Friday, January 08, 2010

Leap Year

LEAP YEAR (Anand Tucker, 2010)

Amy Adams tries to get the ultimate commitment from her longtime boyfriend in the romantic comedy LEAP YEAR. As hyper-organized Anna Brady, Adams gets her hopes up that her cardiologist boyfriend Jeremy (Adam Scott) will finally propose, but rather than getting an engagement ring, the tiny box he gives her contains just earrings.

Soon after Jeremy departs for a work conference in Dublin, Ireland. Luckily for Anna, the Irish have a tradition that reverses commonly accepted gender roles. On February 29, women can ask the men they love to marry them. There's even precedent for a woman in her own family to propose to a man in such a fashion.

Impetuously Anna takes off for the Emerald Isle with plans to ask Jeremy to be her husband, but the weather interferes with reaching her destination. Anna only gets to the small town of Dingle. There she meets Declan (Matthew Goode), a young, grouchy inn owner who agrees to drive her to Dublin for a princely sum. While neither intend for the arrangement to lead to anything beyond a business agreement, their bumpy Irish adventure draws them closer than either expects.

Although LEAP YEAR is contrived like mad, its mechanisms for putting love in motion are a little less artificially manufactured than what comes as standard equipment in most romantic comedies. The characters are bound in outlandish circumstances, but at least writers Deborah Kaplan and Harry Elfont attempt to make the set-ups seem organic according to movie logic. Nevertheless, the screenwriters paint themselves into a corner and concoct a badly flubbed ending that brings matters to a conventionally satisfactory conclusion but wholly unbelievable one.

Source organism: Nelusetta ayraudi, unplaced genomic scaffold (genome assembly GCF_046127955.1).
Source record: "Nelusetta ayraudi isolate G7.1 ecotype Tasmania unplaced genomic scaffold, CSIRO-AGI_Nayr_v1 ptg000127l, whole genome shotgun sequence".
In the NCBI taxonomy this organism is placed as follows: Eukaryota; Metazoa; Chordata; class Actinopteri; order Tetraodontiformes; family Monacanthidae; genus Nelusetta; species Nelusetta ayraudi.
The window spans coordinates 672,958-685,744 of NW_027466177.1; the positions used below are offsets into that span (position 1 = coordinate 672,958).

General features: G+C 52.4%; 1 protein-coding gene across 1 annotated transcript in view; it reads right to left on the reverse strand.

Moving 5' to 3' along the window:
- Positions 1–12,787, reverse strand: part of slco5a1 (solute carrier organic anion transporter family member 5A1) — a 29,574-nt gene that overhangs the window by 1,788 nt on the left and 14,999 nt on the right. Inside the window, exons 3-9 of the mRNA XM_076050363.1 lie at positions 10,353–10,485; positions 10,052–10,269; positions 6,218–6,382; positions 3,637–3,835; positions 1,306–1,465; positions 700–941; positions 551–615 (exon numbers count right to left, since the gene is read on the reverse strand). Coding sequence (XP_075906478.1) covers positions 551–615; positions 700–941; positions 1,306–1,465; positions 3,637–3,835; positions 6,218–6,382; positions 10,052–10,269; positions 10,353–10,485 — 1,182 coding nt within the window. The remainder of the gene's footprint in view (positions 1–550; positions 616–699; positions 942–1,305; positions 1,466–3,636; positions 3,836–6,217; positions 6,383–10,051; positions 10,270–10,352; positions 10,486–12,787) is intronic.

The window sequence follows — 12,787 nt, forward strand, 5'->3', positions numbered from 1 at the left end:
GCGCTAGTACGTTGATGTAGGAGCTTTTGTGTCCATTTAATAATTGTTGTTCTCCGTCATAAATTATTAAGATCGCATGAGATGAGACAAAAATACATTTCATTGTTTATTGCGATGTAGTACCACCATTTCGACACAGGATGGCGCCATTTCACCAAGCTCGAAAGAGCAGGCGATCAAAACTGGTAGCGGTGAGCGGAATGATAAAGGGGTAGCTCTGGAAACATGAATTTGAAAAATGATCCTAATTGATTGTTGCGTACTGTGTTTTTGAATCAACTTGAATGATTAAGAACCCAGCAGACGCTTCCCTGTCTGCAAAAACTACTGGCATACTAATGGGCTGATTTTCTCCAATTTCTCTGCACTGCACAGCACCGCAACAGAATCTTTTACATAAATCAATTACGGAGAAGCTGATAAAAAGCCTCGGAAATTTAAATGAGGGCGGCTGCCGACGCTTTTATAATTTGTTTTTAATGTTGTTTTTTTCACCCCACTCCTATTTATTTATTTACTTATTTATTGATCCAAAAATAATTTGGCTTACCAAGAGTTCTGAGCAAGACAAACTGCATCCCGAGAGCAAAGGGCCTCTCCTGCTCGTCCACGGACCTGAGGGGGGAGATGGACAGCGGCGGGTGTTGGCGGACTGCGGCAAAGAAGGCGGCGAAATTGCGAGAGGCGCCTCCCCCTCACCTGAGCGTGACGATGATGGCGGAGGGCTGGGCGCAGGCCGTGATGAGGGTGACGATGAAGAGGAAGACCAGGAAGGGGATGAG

Yet the charming performances of and chemistry between Adams and Goode help LEAP YEAR overcome all the forced narrative devices and blarney about whimsical Irish townsfolk and their customs. Adams exudes pluck and cheerful sincerity, and it's often funny to see her enthusiasm rub against the scruffy Goode's negative outlook. The tension between the characters is well-earned, and the understanding and affection that grows between them seems like a natural, if quick, offshoot of their time together.

For all their squabbling, there's a mutual respect underlining this relationship borne from necessity. Plus, as far as romantic comedies are concerned, if two people can disagree with the kind of electricity surging between Adams and Goode, they're destined for each other. LEAP YEAR is not constructed from the finest materials, but its two appealing lead actors make the most with what they're given to provide a sweet, breezy escape.

Grade: B-

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